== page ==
Since then, on numerous occasions, Scottish film-makers have pointed out the importance of a stand-alone film agency. But the SNP, thrawn to the point of stupidity, have completely ignored those opinions

        Whether the surge in Scottish film-making in the 90’s and noughties was down to the existence of Scottish Screen is debatable and probably even dubious, but we know, all of us know, that the current set up is a joke.

        The head of film at Creative Scotland is a London lawyer. She’s not a creative.. What the FF is that? Why would any film-maker subject their work to the judgement of a London lawyer?

        The way forward? Forget commercial cinema in Scotland, and use the four million quid to fund films which cost no more than, say, 250,000 pounds. Experiment! The film essay, the documentary, more “slow cinema”… the new formats from the international festival circuit.

        We don’t have the facilities or the backing of the Scottish government to be an industry. So let’s become a laboratory, or a workshop…

      2. Redgauntlet says:

        There was one guy at SS, Murdo, and this is a true story, who knocked back an application for development funding because the screenplay option was for a duration of 18 months, extendable for another 18 months after payment of X pounds….

        …SS had the – arbitrary – condition that an option for an intellectual property had to last at least three years. Why? Because somebody else in London had come up with that arbitrary condition, probably.

        And so this SS “executive” – what a nightmare he was – told me that 18 months + 18 months didn’t equal three years/36 months. Application rejected, and a lot of time and money wasted.

        And Ken Hay, the former CEO of SS…he is – or at least was – another personification of the corporate character of our times, another evangelist of the New Labour way of doing things.

        Ken Hay stood there in the office of Scottish Screen one day and very smugly told all the Scottish producers present, who were up in arms that they were obliged to sign a grant of rights of their project to SS to be eligible for development funding, that his duty was “to protect the tax payer”.

        It made no difference to Ken Hay that the conditions he was imposing were harsher than any high street bank. What kind of salary would Ken Hay have been on? What, maybe 100,000? I don’t know.

        So you’re right. Scottish Screen were terrible, awful.

        As for Creative Scotland Film, I have never applied. Why bother?

  9. Gordon Keen says:

    I read with interest the many thoughtfully constructed and very pertinent points about the lack of a purpose built facility. Yes, very true, we do not have such a facility in Scotland, but we don’t have nothing. I manage Film Services Ltd in Livingston, a studio complex that opened in March this year with two soundstages and a third on the way plus a full post production studio complex, production offices etc..there is no need to film in empty warehouses any longer, unless a production finds itself requiring to build very high (two storey and above) sets, in which case there is a real limit on what is achievable north of the border at present. We’ve hosted the new Churchill film starring Brian Cox and Miranda Richardson, The replacement, a major drama and a host of adverts have been made. We have a 60 foot green screen in our 4,000 square foot soundstage which is our smallest stage. The largest is 15,000 square feet ! For all on this thread, http://www.filmservicesltd.com you may be pleasantly surprised !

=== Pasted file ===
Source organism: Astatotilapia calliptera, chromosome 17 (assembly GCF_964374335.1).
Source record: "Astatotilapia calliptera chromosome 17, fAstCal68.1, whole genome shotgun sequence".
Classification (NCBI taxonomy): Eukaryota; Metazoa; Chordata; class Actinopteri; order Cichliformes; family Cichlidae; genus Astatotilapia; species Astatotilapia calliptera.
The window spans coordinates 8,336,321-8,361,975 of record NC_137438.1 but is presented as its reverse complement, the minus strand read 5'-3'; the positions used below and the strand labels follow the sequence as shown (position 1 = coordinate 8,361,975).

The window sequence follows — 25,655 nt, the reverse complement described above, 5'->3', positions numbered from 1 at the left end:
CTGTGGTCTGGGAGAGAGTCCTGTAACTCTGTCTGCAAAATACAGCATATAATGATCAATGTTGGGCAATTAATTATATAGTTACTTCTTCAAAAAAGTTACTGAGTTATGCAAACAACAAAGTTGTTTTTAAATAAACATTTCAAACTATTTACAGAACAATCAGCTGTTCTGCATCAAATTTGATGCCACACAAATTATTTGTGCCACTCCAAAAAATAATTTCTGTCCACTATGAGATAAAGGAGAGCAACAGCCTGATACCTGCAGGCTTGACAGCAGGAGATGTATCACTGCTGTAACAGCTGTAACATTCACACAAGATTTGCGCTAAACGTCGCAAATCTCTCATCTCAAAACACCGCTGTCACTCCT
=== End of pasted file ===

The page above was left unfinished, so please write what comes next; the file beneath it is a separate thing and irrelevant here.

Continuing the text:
1. Thanks very much Gordon, really interesting to hear about

  10. Stiofan O Labhrai says:

    ” timid and inertia”…….as someone said…… What happened to the Gaelic spirit of Scotland ?

  11. barakabe says:

    Redgauntlet says: “The way forward? Forget commercial cinema in Scotland, and use the four million quid to fund films which cost no more than, say, 250,000 pounds. Experiment! The film essay, the documentary, more “slow cinema”… the new formats from the international festival circuit.
    We don’t have the facilities or the backing of the Scottish government to be an industry. So let’s become a laboratory, or a workshop…”- this would be an amazingly positive solution to the structural problems inherent in the Scottish film ‘industry’. One only has to look what has happened to the likes of May Miles Thomas- who incidentally any other ‘nation’ in Europe would be proud to have based in their borders- with his struggles to find film funding, despite an international reputation for technical excellence. These sorts of problems don’t just exist in Scotland of course, look for example at the treatment of a great film artist like Terence Davies in England. Its largely a UK wide problem. We tend to view film not as art and more akin to a commercial enterprise. Its a shopkeeping logic to culture. By all accounts many highly creative people have been rejected for funding by Creative Scotland, as well as BFI, for their ideas not being “commercially viable”.
    So if we could actually make our mark in terms of supporting innovative film artist make low budget films for the International Festival circuit, and they were to be placed and win, we might actually begin to take film seriously as art form- even raise the profile of Scotland as a major European cultural centre- but unfortunately even that avenue has been largely cut off for filmmakers as their ideas are deemed commercially unfit by the managerial class and the bean-counters who wield power in organisations like Creative Scotland.

    1. Redgauntlet says:

      Exactly Barakabe.

      We’re in the age of digital cinema, costs have plummeted. Within reason, almost anybody can make a film these days, a different kind of film to commercial cinema.

      In Spain, we have a New Spanish Cinema emerging which has coalesced around the Seville Film Festival and the film monthly magazine, “Caiman: Cuadernos de Cine”. Films made with tiny budgets which have so much more to say than the commercial fare. It’s such an exciting time.